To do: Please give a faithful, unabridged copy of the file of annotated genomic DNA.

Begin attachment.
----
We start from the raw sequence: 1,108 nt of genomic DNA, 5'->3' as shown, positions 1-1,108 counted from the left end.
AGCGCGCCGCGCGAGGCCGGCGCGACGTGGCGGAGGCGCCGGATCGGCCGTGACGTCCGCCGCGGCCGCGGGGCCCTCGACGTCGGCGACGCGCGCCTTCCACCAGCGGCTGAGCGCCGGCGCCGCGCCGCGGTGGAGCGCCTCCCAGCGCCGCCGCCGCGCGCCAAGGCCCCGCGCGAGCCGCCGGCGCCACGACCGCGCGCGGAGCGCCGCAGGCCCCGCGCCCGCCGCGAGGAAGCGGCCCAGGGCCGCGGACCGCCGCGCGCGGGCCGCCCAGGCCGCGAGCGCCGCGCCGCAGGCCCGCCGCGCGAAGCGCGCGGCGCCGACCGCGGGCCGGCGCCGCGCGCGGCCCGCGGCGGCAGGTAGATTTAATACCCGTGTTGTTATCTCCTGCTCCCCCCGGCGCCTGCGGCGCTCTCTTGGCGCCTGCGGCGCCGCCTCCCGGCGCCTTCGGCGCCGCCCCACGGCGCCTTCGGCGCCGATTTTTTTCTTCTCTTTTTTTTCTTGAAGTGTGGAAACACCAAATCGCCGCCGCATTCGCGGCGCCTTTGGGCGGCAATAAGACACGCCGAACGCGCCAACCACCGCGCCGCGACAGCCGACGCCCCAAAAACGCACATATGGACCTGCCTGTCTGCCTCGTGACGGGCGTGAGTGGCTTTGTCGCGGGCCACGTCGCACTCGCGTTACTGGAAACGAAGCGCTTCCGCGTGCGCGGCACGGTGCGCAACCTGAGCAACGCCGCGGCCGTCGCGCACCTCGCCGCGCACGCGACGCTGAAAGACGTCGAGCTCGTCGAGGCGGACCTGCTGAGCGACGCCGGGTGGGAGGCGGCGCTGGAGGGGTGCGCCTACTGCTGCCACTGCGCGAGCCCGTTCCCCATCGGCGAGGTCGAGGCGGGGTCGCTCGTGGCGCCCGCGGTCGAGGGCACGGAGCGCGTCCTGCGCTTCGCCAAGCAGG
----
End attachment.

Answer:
We start from the raw sequence: 1,108 nt of genomic DNA, 5'->3' as shown, positions 1-1,108 counted from the left end.
AGCGCGCCGCGCGAGGCCGGCGCGACGTGGCGGAGGCGCCGGATCGGCCGTGACGTCCGCCGCGGCCGCGGGGCCCTCGACGTCGGCGACGCGCGCCTTCCACCAGCGGCTGAGCGCCGGCGCCGCGCCGCGGTGGAGCGCCTCCCAGCGCCGCCGCCGCGCGCCAAGGCCCCGCGCGAGCCGCCGGCGCCACGACCGCGCGCGGAGCGCCGCAGGCCCCGCGCCCGCCGCGAGGAAGCGGCCCAGGGCCGCGGACCGCCGCGCGCGGGCCGCCCAGGCCGCGAGCGCCGCGCCGCAGGCCCGCCGCGCGAAGCGCGCGGCGCCGACCGCGGGCCGGCGCCGCGCGCGGCCCGCGGCGGCAGGTAGATTTAATACCCGTGTTGTTATCTCCTGCTCCCCCCGGCGCCTGCGGCGCTCTCTTGGCGCCTGCGGCGCCGCCTCCCGGCGCCTTCGGCGCCGCCCCACGGCGCCTTCGGCGCCGATTTTTTTCTTCTCTTTTTTTTCTTGAAGTGTGGAAACACCAAATCGCCGCCGCATTCGCGGCGCCTTTGGGCGGCAATAAGACACGCCGAACGCGCCAACCACCGCGCCGCGACAGCCGACGCCCCAAAAACGCACATATGGACCTGCCTGTCTGCCTCGTGACGGGCGTGAGTGGCTTTGTCGCGGGCCACGTCGCACTCGCGTTACTGGAAACGAAGCGCTTCCGCGTGCGCGGCACGGTGCGCAACCTGAGCAACGCCGCGGCCGTCGCGCACCTCGCCGCGCACGCGACGCTGAAAGACGTCGAGCTCGTCGAGGCGGACCTGCTGAGCGACGCCGGGTGGGAGGCGGCGCTGGAGGGGTGCGCCTACTGCTGCCACTGCGCGAGCCCGTTCCCCATCGGCGAGGTCGAGGCGGGGTCGCTCGTGGCGCCCGCGGTCGAGGGCACGGAGCGCGTCCTGCGCTTCGCCAAGCAGG